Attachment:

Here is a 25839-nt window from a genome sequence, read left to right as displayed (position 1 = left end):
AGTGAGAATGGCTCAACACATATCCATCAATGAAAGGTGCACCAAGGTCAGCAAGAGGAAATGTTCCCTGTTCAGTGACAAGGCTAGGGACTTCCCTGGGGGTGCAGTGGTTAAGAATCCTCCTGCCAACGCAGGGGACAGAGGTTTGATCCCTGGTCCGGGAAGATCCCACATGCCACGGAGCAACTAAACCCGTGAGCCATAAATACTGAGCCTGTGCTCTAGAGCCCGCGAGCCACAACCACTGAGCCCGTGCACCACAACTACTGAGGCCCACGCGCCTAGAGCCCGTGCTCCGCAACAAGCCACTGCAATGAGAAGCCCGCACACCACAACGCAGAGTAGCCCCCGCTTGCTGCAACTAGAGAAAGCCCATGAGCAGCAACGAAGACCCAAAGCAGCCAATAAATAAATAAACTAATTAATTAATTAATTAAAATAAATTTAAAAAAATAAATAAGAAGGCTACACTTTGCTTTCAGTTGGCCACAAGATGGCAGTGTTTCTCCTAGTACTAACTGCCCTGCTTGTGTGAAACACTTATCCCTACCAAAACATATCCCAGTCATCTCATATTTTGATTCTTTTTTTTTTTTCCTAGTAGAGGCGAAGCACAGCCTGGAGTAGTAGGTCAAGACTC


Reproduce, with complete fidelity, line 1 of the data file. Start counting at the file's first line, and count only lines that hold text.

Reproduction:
Here is a 25839-nt window from a genome sequence, read left to right as displayed (position 1 = left end):